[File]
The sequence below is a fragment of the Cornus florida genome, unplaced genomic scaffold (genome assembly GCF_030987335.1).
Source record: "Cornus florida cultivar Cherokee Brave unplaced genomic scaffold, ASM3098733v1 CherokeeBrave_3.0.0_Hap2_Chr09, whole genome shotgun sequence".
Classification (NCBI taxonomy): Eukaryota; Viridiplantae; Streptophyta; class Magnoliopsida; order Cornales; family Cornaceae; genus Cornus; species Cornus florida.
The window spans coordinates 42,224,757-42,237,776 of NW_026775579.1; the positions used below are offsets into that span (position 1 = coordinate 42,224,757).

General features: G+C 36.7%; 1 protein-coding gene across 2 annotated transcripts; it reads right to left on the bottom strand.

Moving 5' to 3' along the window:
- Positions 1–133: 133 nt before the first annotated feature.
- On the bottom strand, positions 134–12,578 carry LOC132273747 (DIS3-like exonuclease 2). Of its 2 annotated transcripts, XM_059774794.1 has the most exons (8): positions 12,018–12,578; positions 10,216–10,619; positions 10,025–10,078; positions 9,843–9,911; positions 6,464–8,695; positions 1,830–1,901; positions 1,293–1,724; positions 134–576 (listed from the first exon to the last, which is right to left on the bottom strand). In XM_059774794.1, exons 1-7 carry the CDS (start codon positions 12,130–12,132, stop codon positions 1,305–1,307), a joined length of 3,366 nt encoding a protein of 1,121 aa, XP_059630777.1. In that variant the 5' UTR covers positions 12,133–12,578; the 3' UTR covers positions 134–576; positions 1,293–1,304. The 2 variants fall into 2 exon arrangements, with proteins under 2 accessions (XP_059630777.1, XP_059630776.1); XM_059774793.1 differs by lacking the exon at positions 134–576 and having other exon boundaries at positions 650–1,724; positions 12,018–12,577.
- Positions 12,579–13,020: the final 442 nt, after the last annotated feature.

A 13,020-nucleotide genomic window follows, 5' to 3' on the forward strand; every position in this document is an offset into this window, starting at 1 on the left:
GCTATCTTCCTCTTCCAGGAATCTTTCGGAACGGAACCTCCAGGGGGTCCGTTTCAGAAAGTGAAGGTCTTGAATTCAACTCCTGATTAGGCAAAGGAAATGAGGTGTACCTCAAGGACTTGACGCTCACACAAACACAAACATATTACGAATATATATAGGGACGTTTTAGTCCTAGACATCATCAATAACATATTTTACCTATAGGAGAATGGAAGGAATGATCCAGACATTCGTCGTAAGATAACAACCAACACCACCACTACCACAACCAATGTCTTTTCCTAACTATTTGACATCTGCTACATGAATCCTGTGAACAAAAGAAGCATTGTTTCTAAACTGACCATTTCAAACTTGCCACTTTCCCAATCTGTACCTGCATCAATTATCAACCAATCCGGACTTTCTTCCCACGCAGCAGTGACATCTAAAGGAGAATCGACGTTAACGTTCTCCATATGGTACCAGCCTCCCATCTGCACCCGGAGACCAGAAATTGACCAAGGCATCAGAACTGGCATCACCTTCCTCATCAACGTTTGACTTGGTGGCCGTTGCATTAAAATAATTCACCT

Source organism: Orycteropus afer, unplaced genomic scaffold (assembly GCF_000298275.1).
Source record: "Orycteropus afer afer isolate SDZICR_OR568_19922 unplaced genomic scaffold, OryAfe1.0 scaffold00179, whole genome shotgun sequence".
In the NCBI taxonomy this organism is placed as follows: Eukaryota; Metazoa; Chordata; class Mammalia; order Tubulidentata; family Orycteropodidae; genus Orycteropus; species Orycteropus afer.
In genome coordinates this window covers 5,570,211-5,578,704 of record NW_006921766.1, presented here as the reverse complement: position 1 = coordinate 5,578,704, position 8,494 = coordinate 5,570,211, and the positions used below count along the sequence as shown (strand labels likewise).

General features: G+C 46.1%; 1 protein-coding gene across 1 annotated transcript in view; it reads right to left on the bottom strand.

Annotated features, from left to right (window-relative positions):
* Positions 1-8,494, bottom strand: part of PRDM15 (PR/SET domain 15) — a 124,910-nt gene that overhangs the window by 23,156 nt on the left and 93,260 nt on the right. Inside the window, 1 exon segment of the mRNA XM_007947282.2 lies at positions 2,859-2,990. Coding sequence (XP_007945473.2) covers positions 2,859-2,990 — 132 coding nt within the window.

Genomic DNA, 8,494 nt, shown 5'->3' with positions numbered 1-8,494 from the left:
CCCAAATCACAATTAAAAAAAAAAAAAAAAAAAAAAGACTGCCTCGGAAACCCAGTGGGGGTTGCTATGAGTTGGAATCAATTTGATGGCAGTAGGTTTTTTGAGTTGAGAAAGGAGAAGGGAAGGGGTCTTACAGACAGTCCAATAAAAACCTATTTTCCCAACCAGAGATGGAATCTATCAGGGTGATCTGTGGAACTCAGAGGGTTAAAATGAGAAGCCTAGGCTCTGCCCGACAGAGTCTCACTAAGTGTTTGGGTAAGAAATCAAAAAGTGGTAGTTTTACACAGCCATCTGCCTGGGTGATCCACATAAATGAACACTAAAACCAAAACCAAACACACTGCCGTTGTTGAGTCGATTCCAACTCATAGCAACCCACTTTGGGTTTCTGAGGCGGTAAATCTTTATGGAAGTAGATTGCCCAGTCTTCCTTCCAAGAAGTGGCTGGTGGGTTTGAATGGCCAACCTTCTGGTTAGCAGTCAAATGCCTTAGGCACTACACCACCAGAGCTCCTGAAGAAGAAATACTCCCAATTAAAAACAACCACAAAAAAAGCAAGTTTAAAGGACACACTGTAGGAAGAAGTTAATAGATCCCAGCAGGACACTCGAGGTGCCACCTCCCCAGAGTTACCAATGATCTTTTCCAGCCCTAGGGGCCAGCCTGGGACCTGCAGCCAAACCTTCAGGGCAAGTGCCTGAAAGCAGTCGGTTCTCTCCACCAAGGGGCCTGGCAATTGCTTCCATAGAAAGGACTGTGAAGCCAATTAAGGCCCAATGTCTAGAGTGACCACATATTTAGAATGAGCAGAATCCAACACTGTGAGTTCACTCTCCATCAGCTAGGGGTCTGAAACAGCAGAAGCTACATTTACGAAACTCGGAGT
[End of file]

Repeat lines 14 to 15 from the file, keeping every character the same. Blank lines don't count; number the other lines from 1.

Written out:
In the NCBI taxonomy this organism is placed as follows: Eukaryota; Metazoa; Chordata; class Mammalia; order Tubulidentata; family Orycteropodidae; genus Orycteropus; species Orycteropus afer.
In genome coordinates this window covers 5,570,211-5,578,704 of record NW_006921766.1, presented here as the reverse complement: position 1 = coordinate 5,578,704, position 8,494 = coordinate 5,570,211, and the positions used below count along the sequence as shown (strand labels likewise).